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Calculating maximum theoretical yield in rice

Published on Oct 1, 2015in Field Crops Research3.87
· DOI :10.1016/j.fcr.2015.05.013
J. E. Sheehy21
Estimated H-index: 21
,
P.L. Mitchell10
Estimated H-index: 10
(University of Sheffield)
Abstract
Abstract Simple quantitative relationships can be useful in highlighting the characteristics that are key to taking yield towards its theoretical limit. Likewise, calculating maximum yields can be useful in suggesting attainable goals for plant breeders and agronomists. For this purpose we define how the core physiological drivers of yield combine to produce maximum yield. We make simplifications to produce three main equations that trace yield from solar energy through crop photosynthesis and biomass and then using harvest index to maximum grain yield. We focus our investigation on three types of canopy, taking as a starting point the C3 semidwarf elite rice cultivar IR72. We define an ideotype with a canopy of very erect leaves and large leaf area called Vela and consider it both as a C3 and a C4 photosynthetic canopy. We calculate the maximum daily photosynthetic rates and yields of the three canopy types for tropical and subtropical conditions. Owing to the effects of temperature on quantum yield and maintenance respiration, the conversion of photosynthate to shoot biomass is 40% larger in the subtropics than the tropics. In the tropics, the predicted maximum yields are 12.9 t ha −1 (semidwarf), 14.4 t ha −1 (C3 Vela) and the 17.9 t ha −1 (C4 Vela). In the subtropics those yields are: 20.1 t ha −1 , 22.4 t ha −1 and 25.0 t ha −1 , respectively. The key factors taking rice yields towards their ultimate limit are canopy architecture, quantum yield, maintenance respiration, and minimizing loss of photosynthetic capacity as lower leaves senesce and nitrogen is recycled to grain after peak photosynthesis has been reached.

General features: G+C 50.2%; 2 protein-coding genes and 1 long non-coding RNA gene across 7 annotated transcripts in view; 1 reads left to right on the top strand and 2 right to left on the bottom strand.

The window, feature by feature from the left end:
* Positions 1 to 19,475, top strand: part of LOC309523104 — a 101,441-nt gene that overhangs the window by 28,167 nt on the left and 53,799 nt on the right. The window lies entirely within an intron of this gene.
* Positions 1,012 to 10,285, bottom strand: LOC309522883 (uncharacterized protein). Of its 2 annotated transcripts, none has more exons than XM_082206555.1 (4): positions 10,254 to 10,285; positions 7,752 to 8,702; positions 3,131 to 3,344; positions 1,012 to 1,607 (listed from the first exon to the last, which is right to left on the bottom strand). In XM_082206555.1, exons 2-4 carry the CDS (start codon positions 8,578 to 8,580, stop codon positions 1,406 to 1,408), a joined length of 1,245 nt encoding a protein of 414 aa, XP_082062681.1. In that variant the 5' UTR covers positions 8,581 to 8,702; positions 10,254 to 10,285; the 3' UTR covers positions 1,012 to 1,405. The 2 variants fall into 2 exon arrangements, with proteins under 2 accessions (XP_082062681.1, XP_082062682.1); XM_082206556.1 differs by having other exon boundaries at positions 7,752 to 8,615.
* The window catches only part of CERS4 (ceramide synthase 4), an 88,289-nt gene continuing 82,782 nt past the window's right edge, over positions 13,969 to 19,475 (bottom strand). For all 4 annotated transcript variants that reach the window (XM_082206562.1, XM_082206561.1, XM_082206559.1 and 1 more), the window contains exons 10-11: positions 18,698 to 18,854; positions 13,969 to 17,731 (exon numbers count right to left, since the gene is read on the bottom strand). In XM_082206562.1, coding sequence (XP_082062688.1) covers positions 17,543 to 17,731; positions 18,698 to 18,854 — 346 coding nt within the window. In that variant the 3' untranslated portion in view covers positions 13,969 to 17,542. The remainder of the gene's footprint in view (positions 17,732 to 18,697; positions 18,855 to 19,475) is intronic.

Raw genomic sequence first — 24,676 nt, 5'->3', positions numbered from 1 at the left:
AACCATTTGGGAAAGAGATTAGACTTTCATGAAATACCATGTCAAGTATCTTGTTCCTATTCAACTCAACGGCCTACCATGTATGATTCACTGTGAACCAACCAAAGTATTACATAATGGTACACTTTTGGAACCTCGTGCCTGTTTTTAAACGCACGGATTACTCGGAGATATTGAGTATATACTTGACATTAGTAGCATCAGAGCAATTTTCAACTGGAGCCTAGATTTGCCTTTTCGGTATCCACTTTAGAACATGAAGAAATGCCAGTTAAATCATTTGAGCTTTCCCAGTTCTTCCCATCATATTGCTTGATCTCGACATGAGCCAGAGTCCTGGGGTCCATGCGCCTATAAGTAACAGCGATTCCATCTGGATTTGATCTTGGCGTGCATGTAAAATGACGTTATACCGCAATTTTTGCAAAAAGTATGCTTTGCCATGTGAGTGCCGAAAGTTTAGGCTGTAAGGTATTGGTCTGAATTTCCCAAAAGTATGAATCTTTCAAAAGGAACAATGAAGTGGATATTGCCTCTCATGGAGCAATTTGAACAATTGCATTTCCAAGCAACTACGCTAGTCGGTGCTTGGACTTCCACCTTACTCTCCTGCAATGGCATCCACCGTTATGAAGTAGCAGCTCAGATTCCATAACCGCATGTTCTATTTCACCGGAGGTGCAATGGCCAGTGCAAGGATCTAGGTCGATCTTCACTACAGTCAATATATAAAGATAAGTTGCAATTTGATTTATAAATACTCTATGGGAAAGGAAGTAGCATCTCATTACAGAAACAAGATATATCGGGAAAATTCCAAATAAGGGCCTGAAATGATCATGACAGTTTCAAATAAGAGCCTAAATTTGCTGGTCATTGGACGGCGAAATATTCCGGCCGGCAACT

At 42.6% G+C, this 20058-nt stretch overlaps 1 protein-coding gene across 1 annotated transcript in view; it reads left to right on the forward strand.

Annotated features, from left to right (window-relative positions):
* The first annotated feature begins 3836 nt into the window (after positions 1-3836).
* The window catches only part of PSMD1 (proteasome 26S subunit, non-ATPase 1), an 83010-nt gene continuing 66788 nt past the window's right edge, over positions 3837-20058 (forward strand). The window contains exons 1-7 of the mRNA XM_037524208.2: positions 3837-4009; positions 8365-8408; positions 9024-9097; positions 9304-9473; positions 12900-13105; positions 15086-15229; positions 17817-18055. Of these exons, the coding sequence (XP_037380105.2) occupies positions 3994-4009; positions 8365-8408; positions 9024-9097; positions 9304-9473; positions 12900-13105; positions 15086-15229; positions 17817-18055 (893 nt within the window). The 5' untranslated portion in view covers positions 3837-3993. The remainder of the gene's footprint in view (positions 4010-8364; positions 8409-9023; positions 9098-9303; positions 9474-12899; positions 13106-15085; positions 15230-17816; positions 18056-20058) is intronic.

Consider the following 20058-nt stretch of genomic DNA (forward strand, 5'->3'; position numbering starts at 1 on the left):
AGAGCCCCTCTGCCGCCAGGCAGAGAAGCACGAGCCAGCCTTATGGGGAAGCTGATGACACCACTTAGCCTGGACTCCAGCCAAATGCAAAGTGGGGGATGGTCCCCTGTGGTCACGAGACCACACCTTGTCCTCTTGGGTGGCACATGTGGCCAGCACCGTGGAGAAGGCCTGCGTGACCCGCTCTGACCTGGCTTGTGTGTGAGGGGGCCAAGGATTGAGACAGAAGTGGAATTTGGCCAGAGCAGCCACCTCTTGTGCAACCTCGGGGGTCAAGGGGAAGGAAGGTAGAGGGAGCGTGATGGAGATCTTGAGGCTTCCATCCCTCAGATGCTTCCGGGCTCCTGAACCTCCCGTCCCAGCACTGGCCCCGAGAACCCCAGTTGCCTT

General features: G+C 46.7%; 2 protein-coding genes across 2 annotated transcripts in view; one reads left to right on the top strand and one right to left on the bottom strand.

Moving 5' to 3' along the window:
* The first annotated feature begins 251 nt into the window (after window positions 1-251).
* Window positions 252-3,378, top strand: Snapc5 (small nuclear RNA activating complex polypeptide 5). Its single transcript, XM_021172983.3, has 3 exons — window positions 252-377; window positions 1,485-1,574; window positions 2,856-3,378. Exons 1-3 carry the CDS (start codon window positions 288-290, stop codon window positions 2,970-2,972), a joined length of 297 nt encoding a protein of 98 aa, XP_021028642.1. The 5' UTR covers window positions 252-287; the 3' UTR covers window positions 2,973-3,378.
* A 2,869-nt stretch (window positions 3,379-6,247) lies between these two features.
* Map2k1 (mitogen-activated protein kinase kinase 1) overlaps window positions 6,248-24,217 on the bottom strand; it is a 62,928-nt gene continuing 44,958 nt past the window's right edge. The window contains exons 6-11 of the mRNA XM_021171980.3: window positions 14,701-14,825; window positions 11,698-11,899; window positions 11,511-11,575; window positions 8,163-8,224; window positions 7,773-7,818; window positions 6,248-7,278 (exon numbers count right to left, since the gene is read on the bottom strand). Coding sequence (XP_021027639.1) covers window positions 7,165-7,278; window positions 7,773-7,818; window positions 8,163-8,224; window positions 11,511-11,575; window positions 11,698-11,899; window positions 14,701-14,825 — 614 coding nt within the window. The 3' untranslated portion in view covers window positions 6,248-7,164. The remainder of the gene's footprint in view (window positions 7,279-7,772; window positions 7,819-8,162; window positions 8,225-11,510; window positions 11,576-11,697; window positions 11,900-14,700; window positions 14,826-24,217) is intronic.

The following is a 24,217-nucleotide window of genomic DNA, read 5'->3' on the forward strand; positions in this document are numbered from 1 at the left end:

• References (32)
  • Citations (7)
References32
Newest
#1Susanne von Caemmerer (ANU: Australian National University)H-Index: 58
#2W. Paul Quick (IRRI: International Rice Research Institute)H-Index: 27
Last.Robert T. Furbank (CSIRO: Commonwealth Scientific and Industrial Research Organisation)H-Index: 59
view all 3 authors...
#1Sander W. Hogewoning (WUR: Wageningen University and Research Centre)H-Index: 14
#2Emilie WientjesH-Index: 20
Last.Jeremy Harbinson (WUR: Wageningen University and Research Centre)H-Index: 32
view all 7 authors...
#1P. L. Mitchell (University of Sheffield)H-Index: 5
#2J. E. Sheehy (IRRI: International Rice Research Institute)H-Index: 21
#1J. E. Sheehy (IRRI: International Rice Research Institute)H-Index: 21
#2M. Mnzava (IRRI: International Rice Research Institute)H-Index: 3
Last.Anaida B. Ferrer (IRRI: International Rice Research Institute)H-Index: 8
view all 9 authors...
Cited By7
Newest
#1Ben Ward (University of Adelaide)H-Index: 6
#2Chris Brien (University of Adelaide)H-Index: 17
Last.Anton van den Hengel (University of Adelaide)H-Index: 47
view all 13 authors...
#1P.L. Mitchell (University of Sheffield)H-Index: 10
#2J. E. Sheehy (IRRI: International Rice Research Institute)H-Index: 21
#1Matthew B. Espe (UC Davis: University of California, Davis)H-Index: 5
#2Kenneth G. Cassman (NU: University of Nebraska–Lincoln)H-Index: 69
Last.Bruce A. Linquist (UC Davis: University of California, Davis)H-Index: 29
view all 14 authors...
#1Matthew B. Espe (UC Davis: University of California, Davis)H-Index: 5
#2Haishun Yang (NU: University of Nebraska–Lincoln)H-Index: 24
Last.Bruce A. Linquist (UC Davis: University of California, Davis)H-Index: 29
view all 6 authors...
#1Robert T. Furbank (ANU: Australian National University)H-Index: 59
#2W. Paul Quick (University of Sheffield)H-Index: 27
Last.Xavier Sirault (CSIRO: Commonwealth Scientific and Industrial Research Organisation)H-Index: 17
view all 3 authors...
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